Water test finds tap water at risk of toxic metal contamination
The Minneapolis Laboratory of Water and Wastewater (LWHW) has found that tap water is at risk for a potentially toxic metal that can be used in the manufacture of aluminum alloy parts, a key component of high-performance vehicles.
The LWHW released a test results on April 10 that show tap water samples collected at the Minneapolis lab are contaminated with a rare type of metal called tin.
Lead levels in the water were lower than levels found in the surrounding surrounding groundwater, which is more than 1,000 times higher than normal, the test showed.
The Minnesota Department of Health and Social Services, the state environmental health department and the University of Minnesota conducted the test.
The test results come after LWHS began monitoring the tap water in Minneapolis as part of a larger testing effort.
The agency had previously tested water in five areas of the city.
“The test result indicates that a small amount of the tap-water sample has exceeded the allowable lead levels in Minneapolis, and that additional tests are required to determine if this is the cause of the lead poisoning,” said Jim Zwilling, the director of the LWH W-9 laboratory.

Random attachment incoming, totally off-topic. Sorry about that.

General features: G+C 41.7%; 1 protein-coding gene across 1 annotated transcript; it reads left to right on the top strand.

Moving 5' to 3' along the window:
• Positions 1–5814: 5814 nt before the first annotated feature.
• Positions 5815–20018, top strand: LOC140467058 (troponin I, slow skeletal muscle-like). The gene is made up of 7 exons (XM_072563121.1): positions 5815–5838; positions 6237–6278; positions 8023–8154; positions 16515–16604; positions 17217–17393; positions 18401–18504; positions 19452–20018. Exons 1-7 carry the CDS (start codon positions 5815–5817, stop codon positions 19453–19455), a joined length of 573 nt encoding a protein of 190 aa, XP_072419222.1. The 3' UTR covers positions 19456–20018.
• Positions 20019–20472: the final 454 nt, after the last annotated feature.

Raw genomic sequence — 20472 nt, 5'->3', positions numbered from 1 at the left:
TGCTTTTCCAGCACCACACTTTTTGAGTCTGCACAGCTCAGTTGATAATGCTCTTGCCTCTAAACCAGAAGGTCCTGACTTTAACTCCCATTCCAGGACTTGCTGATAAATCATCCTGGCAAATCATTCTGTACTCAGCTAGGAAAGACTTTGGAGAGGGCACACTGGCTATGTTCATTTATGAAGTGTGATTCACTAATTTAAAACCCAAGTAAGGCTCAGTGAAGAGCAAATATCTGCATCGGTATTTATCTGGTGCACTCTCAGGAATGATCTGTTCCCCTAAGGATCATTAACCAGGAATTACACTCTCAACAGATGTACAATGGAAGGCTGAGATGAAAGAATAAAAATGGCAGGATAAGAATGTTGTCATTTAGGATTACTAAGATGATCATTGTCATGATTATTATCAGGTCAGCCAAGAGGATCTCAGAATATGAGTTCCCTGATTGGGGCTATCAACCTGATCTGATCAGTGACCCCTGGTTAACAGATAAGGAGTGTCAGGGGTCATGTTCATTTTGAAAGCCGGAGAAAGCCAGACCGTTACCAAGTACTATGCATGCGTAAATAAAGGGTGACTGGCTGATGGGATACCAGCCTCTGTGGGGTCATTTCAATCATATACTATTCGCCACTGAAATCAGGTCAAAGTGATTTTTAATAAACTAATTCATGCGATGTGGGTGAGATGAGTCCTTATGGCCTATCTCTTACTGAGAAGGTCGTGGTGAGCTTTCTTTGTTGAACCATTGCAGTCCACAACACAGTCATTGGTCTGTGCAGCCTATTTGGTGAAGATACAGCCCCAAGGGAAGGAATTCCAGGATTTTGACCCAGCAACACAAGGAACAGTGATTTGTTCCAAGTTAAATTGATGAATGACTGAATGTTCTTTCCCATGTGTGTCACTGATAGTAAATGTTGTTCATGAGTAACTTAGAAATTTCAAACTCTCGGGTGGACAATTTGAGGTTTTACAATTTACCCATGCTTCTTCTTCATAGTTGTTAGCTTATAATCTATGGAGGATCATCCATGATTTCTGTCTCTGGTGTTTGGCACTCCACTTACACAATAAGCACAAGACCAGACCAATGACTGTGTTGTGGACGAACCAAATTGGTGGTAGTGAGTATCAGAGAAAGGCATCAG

“We need to take action now to remove the toxic element and protect the environment,” Zwill said.
Lead levels in water samples taken in the five Minneapolis areas exceeded the federal lead-contaminated drinking water limit for children under 10, which was 1,200 parts per billion.
Lead-contamination tests have found that water from two Minnesota lakes has exceeded this level, while the state’s three lakes have exceeded 1,300 parts per trillion.
The Minnesota Department for Environmental Health and Environment is currently monitoring water in four of the five areas, and said the agency will continue to monitor the tap test results.
LWH officials said in a statement that they believe the problem in Minneapolis is isolated, but that additional testing is needed to determine the source of the problem.